A single pane window is just that. A single pane of glass glazed into a frame. There is no additional insulation between the outside temperature and the interior. Some older homes still have the original single pane windows. Instead of replacing the windows, homeowners have added window film or PVC roll sheeting to the glass to make their homes more comfortable.. In talking with these homeowners they tell me that they choose to keep the drapes closed inside as well. So basically, they don’t have the use of the windows at all. These methods don’t allow air flow or light into their homes. If you still have single pane windows, put this newsletter down and call us ASAP.
Double pane windows began their evolution in 1913 when Andersen Lumber company began making wood frame windows. In 1952 they introduced a welded glass window. Today it is known as an IGU: insulated glass unit. Two panes of glass separated by spacer material and then sealed to form a unit of glass. Gas has always been the filler between the two panes of glass. The original gas used was the air. In the 70’s, some window manufacturers started using Freon or carbon dioxide. Argon was later recognized as a good balance between thermal performance and value.
If the seal fails, the gas escapes. But it doesn’t leave a vacuum. Air will fill the space. It’s not a bad thing but it doesn’t provide the same thermal conductivity as another gas. Unfotunately, gas can’t be added after market. The IGU must be replaced if the frame is in good shape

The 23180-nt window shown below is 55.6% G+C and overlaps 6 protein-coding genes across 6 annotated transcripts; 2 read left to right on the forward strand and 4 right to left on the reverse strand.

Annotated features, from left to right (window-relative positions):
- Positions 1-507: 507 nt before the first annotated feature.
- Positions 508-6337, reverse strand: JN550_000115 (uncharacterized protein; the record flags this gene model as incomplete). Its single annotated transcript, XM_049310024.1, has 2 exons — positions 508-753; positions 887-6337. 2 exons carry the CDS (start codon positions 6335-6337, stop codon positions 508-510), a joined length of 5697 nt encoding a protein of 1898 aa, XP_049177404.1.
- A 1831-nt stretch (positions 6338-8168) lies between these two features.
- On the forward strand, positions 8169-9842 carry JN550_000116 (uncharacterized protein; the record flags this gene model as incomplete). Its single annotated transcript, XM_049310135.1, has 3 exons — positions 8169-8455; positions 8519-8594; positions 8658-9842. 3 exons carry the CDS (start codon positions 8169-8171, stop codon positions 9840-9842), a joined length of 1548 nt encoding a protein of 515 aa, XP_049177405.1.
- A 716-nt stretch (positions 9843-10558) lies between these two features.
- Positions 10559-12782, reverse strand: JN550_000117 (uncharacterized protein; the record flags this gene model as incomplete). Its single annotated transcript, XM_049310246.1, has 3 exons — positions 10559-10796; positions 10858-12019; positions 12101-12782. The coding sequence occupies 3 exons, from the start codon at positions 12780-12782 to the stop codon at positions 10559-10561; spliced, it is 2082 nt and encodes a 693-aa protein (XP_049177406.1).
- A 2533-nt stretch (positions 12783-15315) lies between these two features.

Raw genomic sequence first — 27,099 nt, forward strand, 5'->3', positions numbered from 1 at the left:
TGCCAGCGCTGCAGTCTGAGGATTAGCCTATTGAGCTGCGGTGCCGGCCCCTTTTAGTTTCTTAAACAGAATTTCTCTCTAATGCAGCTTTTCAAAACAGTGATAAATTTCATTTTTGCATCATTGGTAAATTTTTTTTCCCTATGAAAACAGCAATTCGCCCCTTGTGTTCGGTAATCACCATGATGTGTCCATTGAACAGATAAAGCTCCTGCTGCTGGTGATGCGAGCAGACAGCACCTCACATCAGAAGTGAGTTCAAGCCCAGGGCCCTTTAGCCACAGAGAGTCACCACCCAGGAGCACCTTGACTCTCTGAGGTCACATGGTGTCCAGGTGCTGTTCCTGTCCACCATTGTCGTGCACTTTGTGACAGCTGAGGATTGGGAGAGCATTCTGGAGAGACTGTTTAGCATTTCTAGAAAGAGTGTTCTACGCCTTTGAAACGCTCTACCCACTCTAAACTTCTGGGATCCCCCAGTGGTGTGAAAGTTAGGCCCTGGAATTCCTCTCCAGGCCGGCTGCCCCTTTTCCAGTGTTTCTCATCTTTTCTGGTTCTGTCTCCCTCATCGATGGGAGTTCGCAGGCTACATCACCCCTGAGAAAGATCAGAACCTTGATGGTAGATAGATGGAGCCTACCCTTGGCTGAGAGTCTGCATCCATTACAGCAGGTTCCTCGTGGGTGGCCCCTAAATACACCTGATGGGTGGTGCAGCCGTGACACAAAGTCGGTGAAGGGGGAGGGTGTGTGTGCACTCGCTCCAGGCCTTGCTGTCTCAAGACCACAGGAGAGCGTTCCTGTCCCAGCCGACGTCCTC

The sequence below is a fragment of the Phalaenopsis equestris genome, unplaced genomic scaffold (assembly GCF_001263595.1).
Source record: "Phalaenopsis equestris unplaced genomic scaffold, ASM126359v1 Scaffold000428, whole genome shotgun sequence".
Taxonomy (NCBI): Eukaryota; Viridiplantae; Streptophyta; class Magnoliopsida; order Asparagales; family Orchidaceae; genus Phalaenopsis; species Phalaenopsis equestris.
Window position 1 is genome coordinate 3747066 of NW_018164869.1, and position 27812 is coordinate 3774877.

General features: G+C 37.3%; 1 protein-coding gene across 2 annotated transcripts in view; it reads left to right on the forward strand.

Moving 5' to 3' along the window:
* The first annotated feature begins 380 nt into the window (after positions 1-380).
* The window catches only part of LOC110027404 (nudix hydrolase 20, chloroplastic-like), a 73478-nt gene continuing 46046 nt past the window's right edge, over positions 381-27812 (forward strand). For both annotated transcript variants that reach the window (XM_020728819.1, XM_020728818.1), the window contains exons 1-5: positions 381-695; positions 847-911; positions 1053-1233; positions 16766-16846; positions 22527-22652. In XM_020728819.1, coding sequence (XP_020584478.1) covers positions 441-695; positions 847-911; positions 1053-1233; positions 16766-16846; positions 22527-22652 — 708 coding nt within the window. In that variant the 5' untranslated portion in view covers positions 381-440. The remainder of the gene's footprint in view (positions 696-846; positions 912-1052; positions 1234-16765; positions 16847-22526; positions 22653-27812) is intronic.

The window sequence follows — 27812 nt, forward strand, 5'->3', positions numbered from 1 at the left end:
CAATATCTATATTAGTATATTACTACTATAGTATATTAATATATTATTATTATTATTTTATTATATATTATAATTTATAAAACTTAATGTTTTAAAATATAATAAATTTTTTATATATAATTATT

Triple pane glass is comprised with 3 panes of glass, separated by 2 spacer bars and each void is filled with gas. As you can imagine, the extra material increases the weight of the unit and the frame requirements are greater.
When choosing your new windows, take a look at the following factors before you choose either double or triple pane:
Energy efficiency: A double pane IGU with argon gas will reflect 90% of the energy and allow only 10% to transfer. Either keeping heat outside or keeping heat inside. Triple pane glass will reflect 97% of the energy and allow only 3% transfer.
Light: If you like natural light, you’ll want to consider that a third pane of glass will include extra coatings for the sun to pass through. It will be subtle but needs to be considered if you like natural light.
Sound: That extra glass and gas is also one more buffer against sound. Triple pane windows reduce noise.
Price:Triple pane glass windows will cost 1/3 more. For some, that’s a value. For most of us, double pan is the value choice.